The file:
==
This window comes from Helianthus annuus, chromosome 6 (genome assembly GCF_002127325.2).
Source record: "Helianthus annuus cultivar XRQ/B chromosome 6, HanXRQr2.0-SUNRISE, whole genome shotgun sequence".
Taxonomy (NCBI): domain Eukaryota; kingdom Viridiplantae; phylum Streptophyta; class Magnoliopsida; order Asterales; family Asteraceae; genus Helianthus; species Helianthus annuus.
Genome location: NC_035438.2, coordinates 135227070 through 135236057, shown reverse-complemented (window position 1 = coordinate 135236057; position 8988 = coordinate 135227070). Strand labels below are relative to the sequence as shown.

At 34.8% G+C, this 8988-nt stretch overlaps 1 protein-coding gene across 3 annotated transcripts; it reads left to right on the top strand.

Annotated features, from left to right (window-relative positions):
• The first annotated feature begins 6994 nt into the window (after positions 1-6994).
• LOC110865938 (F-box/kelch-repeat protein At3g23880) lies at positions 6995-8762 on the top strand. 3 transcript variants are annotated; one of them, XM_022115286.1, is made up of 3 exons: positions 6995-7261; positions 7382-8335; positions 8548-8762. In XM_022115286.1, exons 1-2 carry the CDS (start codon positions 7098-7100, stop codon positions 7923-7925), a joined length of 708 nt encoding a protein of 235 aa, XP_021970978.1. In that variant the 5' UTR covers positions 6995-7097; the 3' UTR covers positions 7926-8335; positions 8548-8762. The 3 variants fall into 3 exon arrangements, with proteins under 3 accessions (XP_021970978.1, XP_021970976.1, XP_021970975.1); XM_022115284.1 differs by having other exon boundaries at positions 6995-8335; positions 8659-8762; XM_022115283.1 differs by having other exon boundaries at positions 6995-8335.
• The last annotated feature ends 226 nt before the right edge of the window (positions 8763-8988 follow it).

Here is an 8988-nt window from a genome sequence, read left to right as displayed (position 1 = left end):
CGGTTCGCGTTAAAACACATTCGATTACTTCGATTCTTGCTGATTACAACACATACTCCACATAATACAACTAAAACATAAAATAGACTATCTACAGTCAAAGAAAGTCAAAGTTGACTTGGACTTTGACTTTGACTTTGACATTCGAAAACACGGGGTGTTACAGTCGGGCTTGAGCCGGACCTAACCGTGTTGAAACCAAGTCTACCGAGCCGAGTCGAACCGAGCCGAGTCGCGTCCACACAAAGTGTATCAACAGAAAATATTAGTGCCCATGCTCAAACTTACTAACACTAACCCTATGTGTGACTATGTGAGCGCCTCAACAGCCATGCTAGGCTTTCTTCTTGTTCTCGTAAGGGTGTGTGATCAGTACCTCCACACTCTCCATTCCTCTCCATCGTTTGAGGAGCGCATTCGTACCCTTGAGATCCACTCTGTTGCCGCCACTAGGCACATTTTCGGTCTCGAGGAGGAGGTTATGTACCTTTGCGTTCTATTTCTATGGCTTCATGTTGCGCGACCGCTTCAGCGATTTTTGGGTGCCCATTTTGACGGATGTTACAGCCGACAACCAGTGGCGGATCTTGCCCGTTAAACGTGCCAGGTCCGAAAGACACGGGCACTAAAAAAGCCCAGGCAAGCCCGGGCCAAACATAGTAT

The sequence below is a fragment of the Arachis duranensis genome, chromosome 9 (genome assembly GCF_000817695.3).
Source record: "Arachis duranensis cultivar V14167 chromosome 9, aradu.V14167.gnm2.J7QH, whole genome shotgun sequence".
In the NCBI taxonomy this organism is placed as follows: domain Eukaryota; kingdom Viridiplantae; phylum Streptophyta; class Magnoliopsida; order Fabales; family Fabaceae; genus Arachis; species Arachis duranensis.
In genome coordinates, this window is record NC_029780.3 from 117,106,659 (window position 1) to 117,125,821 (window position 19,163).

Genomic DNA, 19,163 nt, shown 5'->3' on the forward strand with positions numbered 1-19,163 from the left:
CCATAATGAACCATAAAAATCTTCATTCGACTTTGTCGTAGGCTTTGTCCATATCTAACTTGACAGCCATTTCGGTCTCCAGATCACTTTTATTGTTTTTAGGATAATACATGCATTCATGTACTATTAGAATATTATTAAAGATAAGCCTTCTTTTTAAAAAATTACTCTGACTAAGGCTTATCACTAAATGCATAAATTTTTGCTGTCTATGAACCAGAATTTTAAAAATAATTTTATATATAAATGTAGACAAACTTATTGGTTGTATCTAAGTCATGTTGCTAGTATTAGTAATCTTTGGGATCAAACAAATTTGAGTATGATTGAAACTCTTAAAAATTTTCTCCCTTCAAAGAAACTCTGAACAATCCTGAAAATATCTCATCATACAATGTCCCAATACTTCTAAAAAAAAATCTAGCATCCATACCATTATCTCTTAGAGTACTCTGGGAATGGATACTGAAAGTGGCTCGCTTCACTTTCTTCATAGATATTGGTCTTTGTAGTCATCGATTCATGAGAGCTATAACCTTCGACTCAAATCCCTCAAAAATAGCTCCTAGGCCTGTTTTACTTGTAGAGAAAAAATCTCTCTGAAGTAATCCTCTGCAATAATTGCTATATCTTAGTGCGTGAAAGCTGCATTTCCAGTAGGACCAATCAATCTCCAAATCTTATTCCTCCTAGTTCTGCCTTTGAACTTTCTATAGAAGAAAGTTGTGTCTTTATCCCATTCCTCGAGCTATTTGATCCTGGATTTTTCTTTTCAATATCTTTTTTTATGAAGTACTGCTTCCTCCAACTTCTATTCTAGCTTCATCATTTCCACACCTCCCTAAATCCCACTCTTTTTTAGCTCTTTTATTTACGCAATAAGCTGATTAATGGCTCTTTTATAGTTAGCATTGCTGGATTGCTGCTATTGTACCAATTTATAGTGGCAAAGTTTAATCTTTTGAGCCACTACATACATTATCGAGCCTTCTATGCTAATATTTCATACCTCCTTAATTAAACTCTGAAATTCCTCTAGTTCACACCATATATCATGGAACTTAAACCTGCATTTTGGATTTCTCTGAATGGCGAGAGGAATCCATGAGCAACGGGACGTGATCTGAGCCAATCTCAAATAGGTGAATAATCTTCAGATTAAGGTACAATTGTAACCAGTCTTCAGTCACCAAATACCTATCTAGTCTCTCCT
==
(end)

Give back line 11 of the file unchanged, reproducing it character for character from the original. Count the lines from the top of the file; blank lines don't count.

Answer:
CGGTTCGCGTTAAAACACATTCGATTACTTCGATTCTTGCTGATTACAACACATACTCCACATAATACAACTAAAACATAAAATAGACTATCTACAGTCAAAGAAAGTCAAAGTTGACTTGGACTTTGACTTTGACTTTGACATTCGAAAACACGGGGTGTTACAGTCGGGCTTGAGCCGGACCTAACCGTGTTGAAACCAAGTCTACCGAGCCGAGTCGAACCGAGCCGAGTCGCGTCCACACAAAGTGTATCAACAGAAAATATTAGTGCCCATGCTCAAACTTACTAACACTAACCCTATGTGTGACTATGTGAGCGCCTCAACAGCCATGCTAGGCTTTCTTCTTGTTCTCGTAAGGGTGTGTGATCAGTACCTCCACACTCTCCATTCCTCTCCATCGTTTGAGGAGCGCATTCGTACCCTTGAGATCCACTCTGTTGCCGCCACTAGGCACATTTTCGGTCTCGAGGAGGAGGTTATGTACCTTTGCGTTCTATTTCTATGGCTTCATGTTGCGCGACCGCTTCAGCGATTTTTGGGTGCCCATTTTGACGGATGTTACAGCCGACAACCAGTGGCGGATCTTGCCCGTTAAACGTGCCAGGTCCGAAAGACACGGGCACTAAAAAAGCCCAGGCAAGCCCGGGCCAAACATAGTAT